During his inauguration speech, U.S. President Barack Obama made it clear that his government would take a clean slate approach to international relations, with the goal of opening up dialogue with countries with whom relations had soured under the eight years of George W. Bush. Even for the most recalcitrant, he offered the following: “To those who cling to power through corruption and deceit and the silencing of dissent, know that you are on the wrong side of history; but that we will extend a hand if you are willing to unclench your fist.“
In case there were any remaining doubts that Russia would have the opportunity to redefine relations with Washington, it wasn’t too long after when Vice President Joe Biden came out with the “reset button” line. If Russia were at all uncomfortable with the idea of improving relations with the U.S., this would have been bad news, but least Sergei Lavrov seemed to think it sounded like a great idea at the time.
So then today we had long-time Russia correspondent Peter Baker of the New York Times come up with the scoop of the week – a “secret” letter delivered from President Obama to President Dmitry Medvedev, offering that the United States would pull back on plans to build anti-ballistic missile shield sites in Poland and the Czech Republic if Russia offered greater assistance in prevented Iran’s nuclear proliferation. No sooner had this news been published, than the FT reported that Russian President had swiftly rejected the naive, Carter-esque offer at a news conference in Spain: “If we are talking about some sort of trade or exchange, then I can say that the question cannot be put that way. Its not productive.“
My immediate suspicion is that the Obama administration leaked the letter to the Times as soon as it became apparent that the Russians were not interested (after all, the letter was originally delivered three weeks ago), which put Moscow in a very tough position that they aren’t likely to be happy about.
Why did Medvedev reject the deal? Several theories are plausible (the internets are on fire with competing inventions). For one, doing this bilateral quid pro quo with Washington goes against their national narrative of multipolarity – Obama offered Russia a taste of the past, whereby Moscow and Washington could play a divide-and-conquer game of Eastern Europe and Persia. Another reason, which we have speculated numerous times on this blog in the past, is that Russia is truly not interested in abandoning its swing position on Iran, and currently finds confrontation more beneficial than cooperation.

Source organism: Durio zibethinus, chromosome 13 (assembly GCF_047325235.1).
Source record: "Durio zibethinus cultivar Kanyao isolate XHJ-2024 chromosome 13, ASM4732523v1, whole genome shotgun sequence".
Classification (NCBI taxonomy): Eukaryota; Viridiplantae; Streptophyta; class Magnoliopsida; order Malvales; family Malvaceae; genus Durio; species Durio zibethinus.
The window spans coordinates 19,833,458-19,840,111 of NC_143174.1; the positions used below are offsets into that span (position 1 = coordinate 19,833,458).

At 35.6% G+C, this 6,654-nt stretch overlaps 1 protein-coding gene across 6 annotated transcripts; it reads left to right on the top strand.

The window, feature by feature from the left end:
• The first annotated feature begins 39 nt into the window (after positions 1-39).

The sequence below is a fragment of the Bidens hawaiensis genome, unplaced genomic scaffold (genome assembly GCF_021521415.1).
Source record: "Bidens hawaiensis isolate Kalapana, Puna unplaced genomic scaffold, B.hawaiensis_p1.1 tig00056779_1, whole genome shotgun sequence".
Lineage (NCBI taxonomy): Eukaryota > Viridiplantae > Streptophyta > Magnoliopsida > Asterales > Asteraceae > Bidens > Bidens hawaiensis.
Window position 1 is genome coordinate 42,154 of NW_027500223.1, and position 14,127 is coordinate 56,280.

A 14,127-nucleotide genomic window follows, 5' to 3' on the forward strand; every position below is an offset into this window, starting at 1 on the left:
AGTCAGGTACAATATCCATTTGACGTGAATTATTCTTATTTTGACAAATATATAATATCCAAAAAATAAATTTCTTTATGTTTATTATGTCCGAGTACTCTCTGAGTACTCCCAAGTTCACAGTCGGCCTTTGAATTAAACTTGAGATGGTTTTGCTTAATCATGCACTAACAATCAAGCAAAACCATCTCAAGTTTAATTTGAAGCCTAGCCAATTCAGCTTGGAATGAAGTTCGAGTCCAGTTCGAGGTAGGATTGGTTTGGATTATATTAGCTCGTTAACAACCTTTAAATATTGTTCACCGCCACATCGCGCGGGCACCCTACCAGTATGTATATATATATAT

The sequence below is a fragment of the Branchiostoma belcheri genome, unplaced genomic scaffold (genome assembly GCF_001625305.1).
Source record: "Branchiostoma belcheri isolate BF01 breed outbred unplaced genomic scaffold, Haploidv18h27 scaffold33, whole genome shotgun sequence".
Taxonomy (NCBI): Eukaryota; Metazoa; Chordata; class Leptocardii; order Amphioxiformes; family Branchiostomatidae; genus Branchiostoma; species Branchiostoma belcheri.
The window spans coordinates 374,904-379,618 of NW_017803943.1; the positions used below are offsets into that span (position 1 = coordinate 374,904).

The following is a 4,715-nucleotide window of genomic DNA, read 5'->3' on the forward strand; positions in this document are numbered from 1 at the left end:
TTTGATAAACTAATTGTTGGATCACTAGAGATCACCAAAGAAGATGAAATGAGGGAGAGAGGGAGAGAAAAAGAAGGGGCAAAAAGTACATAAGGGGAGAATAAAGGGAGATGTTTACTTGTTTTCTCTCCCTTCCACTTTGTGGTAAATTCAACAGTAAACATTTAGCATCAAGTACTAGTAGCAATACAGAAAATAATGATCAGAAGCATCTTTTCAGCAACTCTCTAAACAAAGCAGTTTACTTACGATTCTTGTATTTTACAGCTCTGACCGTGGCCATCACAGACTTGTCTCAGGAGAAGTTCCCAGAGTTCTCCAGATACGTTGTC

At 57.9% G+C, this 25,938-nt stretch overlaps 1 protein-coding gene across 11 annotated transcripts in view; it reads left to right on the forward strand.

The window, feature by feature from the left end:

The secret letter also put to the test a number of uncomfortable truths for both sides. For example, in a way, the Americans proved their long-held and often disputed claim that the primary motivation to build these defensive missile shield bases (for missile technology that does not yet exist, mind you) was to help defend Europe from potential Iranian missile attacks (more technology that does not currently exist). Once we got to this point, you’ll remember that a huge gap opened up between the rhetoric and reality of what these missile sites would mean (Russian military, for example, were very clear in their understanding that these sites posed no offensive danger to Russia – given the trajectories, they are completely ill-positioned). Did the Americans only come up with this proposal for missile sites as something to be retracted later in exchange for a concession (which is positively Russian in strategy, mind you), or is the seemingly urgent concern on behalf of Russia just a red herring?
What kinds of absurd assumptions are we meant to draw from this latest rejection? That nuclear proliferation in Iran isn’t also in Russia’s national interests? That Washington is willing to pass Eastern Europe back into Russia’s sphere of interests in exchange for help on Iran? Is there a potential Gazprom play to keep Iran under lock and key? Surely the arms sales can’t amount to that much. Are we to understand that Russia has no genuine interest in having the ABM sites in Eastern Europe withdrawn?
Barely more than two months into 2009, and the U.S.-Russia relationship is already producing some steady grist for the uninformed rumor mill. Nobody can glean very much at this juncture, but such discouraging, public failures of statecraft reveal a deficit of political will on one side, and rapidly expiring patience and suspended disbelief on the other. How many more chances will Obama and Mevedev/Putin be willing to give each other before we are back to our old dynamic?
Photo: President Dmitry Medvedev attends a signing ceremony in the Moncloa Palace in Madrid March 3, 2009. Russian President Dmitry Medvedev has received a letter from U.S. President Barack Obama, Medvedev‘s spokeswoman said on Tuesday after being asked about a report in the New York Times.(Reuters Pictures)